Bankruptcy is a procedure whereby federal law allows individuals and businesses to discharge debt in order to reorganize and get a fresh start. In discharging a debt, the debtor is no longer legally liable or obligated to repay the monies owed. Bankruptcy can be the most practical and powerful tool to revitalize either your individual finances or business finances. The bankruptcy laws provide for several different types of bankruptcies. Each type is different and the needs and circumstances of each individual or business are required to be assessed prior to choosing which chapter of the bankruptcy code to utilize in discharging your debt. It is of utmost importance to understand what is appropriate for your situation prior to filing for bankruptcy relief.
What type of Bankruptcy is right for you?
A Chapter 7 bankruptcy is the most streamlined path to a fresh start for individuals struggling with debt. In order to be eligible for a Chapter 7 Bankruptcy, an individual needs to prove to the bankruptcy court that their income isn’tsufficient to pay even a portion of the outstanding debt. There is a “means test” which is used to determine eligibility. Chapter 7 is a liquidation bankruptcy, which means that the law requires that certain property be sold to pay unsecured creditors in exchange for relief. The sale is handled by the bankruptcy Trustee, and the Trustee can only sell property that is not protected by an exception provided for under the Bankruptcy code. If all of an individual’s property is covered by an exemption it cannot be sold by the Trustee. In that case, an individual’s creditors would receive nothing, and the individual would get to keep their property.
In a majority of personal Chapter 7 cases, nearly all property is protected by an exemption under state law. If there are no assets which fall outside an exemption, a Chapter 7 case lasts usually no more than six months. The Bankruptcy Discharge, the Court Order that eliminates dischargeable debt, is usually granted in about four months after the filing of the bankruptcy petition.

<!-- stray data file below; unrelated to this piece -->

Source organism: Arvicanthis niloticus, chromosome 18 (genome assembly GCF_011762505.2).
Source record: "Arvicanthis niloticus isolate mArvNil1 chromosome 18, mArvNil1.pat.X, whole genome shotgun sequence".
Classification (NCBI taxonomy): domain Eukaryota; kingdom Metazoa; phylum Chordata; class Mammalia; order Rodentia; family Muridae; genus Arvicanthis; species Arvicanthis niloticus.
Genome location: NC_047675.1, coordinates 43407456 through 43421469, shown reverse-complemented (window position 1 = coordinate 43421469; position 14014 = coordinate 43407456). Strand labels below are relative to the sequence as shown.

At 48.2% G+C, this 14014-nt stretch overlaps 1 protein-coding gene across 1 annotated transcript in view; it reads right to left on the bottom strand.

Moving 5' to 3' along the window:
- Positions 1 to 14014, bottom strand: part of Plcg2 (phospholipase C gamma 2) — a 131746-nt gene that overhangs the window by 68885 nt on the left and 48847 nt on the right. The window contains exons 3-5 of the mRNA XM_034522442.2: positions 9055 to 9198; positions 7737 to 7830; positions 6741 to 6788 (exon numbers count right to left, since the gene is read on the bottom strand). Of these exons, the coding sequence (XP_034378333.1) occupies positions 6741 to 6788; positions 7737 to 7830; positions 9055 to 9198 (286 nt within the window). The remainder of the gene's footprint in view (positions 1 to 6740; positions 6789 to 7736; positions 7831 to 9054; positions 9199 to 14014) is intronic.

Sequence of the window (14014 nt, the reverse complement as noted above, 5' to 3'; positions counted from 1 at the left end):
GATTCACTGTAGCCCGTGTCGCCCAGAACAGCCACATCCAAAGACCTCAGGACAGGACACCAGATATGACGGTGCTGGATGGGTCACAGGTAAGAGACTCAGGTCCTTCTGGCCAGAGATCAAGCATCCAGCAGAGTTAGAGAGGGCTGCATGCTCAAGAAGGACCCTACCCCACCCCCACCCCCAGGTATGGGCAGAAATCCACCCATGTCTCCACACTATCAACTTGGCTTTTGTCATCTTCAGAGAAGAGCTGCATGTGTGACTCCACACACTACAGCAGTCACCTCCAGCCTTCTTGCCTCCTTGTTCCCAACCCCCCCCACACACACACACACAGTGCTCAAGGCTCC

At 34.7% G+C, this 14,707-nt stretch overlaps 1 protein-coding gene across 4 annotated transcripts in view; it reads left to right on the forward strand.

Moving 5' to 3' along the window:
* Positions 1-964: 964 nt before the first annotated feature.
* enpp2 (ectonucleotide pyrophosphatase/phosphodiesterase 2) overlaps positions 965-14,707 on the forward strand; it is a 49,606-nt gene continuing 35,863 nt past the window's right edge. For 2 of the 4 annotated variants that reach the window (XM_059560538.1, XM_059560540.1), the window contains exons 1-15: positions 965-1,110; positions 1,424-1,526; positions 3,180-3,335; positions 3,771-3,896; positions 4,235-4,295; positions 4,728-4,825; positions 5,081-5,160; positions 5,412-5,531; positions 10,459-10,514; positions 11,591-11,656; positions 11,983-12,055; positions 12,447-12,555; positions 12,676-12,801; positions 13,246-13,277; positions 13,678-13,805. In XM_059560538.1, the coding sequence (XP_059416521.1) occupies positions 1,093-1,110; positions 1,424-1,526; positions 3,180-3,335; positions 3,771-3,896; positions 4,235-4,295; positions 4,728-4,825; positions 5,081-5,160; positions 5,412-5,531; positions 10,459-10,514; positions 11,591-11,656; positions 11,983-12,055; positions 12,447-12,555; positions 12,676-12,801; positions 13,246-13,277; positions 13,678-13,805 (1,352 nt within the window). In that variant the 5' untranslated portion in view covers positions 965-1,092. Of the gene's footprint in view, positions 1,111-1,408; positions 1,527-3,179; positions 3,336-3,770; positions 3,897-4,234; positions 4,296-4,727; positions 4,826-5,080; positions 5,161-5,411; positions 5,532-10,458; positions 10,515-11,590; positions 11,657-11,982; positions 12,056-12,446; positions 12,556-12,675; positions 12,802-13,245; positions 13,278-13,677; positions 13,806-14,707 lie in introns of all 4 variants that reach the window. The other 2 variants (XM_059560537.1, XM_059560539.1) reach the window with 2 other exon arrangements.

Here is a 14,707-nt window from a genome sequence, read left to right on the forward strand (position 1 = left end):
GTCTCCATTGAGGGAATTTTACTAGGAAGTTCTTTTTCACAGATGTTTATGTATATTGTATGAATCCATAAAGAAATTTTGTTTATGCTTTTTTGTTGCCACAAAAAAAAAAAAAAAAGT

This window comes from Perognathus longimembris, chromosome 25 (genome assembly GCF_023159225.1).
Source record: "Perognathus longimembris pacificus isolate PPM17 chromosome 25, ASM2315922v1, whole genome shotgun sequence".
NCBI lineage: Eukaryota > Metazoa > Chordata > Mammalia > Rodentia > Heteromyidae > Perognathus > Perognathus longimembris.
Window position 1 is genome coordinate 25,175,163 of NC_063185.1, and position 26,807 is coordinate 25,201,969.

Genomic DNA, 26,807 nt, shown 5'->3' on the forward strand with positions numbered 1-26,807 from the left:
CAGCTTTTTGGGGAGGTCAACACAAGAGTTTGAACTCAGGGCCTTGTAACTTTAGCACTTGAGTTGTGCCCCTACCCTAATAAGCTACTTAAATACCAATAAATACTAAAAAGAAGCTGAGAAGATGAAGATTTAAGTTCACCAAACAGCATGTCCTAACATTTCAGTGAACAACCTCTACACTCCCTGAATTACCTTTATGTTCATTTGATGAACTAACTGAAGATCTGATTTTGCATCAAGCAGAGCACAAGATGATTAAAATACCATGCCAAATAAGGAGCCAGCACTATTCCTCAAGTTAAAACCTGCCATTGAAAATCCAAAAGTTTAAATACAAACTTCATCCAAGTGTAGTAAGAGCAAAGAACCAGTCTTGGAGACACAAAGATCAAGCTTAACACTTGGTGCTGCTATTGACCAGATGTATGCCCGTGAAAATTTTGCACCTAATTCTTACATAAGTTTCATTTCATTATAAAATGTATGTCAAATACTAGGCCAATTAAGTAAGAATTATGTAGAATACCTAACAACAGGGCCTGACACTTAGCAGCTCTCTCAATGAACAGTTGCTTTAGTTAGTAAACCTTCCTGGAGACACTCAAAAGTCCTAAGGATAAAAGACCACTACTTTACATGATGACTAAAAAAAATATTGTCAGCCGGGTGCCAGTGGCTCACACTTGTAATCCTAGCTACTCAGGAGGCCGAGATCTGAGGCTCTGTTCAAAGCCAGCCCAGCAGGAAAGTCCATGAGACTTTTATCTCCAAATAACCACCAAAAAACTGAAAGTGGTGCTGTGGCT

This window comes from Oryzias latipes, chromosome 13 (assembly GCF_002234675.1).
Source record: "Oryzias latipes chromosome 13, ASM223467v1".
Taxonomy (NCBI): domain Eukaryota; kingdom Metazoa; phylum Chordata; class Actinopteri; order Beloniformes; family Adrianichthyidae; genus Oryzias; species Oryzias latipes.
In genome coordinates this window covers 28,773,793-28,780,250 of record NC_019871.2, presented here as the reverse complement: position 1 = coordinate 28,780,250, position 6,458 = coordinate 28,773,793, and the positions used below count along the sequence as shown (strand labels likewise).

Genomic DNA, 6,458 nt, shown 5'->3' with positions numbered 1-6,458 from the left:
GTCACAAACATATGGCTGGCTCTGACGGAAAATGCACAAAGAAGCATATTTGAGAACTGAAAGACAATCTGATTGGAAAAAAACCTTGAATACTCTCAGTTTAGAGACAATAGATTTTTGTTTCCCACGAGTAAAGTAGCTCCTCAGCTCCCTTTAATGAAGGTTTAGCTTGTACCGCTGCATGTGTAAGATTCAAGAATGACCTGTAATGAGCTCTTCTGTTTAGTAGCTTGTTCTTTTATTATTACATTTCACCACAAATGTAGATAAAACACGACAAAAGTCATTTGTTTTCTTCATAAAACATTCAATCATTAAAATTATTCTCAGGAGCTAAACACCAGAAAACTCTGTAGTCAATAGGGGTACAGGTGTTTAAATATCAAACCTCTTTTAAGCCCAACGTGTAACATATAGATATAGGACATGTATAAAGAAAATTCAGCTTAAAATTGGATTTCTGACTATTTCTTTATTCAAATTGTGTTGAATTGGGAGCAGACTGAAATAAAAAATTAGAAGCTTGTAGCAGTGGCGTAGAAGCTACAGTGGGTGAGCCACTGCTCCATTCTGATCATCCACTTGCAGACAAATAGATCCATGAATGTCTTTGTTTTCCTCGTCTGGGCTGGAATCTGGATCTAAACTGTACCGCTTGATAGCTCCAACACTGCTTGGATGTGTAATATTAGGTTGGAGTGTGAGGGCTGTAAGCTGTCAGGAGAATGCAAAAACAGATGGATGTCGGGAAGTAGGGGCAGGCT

Chapter 13 bankruptcy is a reorganization type bankruptcy. It involves a repayment plan that typically only pays a portion of the petitioner’s total debt. In order to qualify for a Chapter 13 Bankruptcy, a petitioner’s secured debt and unsecured debt cannot exceed a threshold limit set by the federal law.
Logistically, the petitioner creates a repayment budget based on their monthly income and living expenses and tells the bankruptcy court what they can afford to pay on their debts each month. The Court and the Trustee review the proposed repayment plan. If approved by the Court, the petitioner will need to pay their disposable income to the trustee and provide their tax returns on a yearly basis. Any debt that isn’t repaid during the repayment plan period is wiped out at the expiration of the repayment period.
In some cases, people will file a Chapter 13 bankruptcy instead of a Chapter 7 because they make too much money to qualify for the latter. Some choose Chapter 13 because it gives them benefitsthey would not receive under a Chapter 7. Choosing the right type of Bankruptcy for your individual or business needs is something that should be discussed with a professional prior to filing. Contact us today to discuss your bankruptcy needs.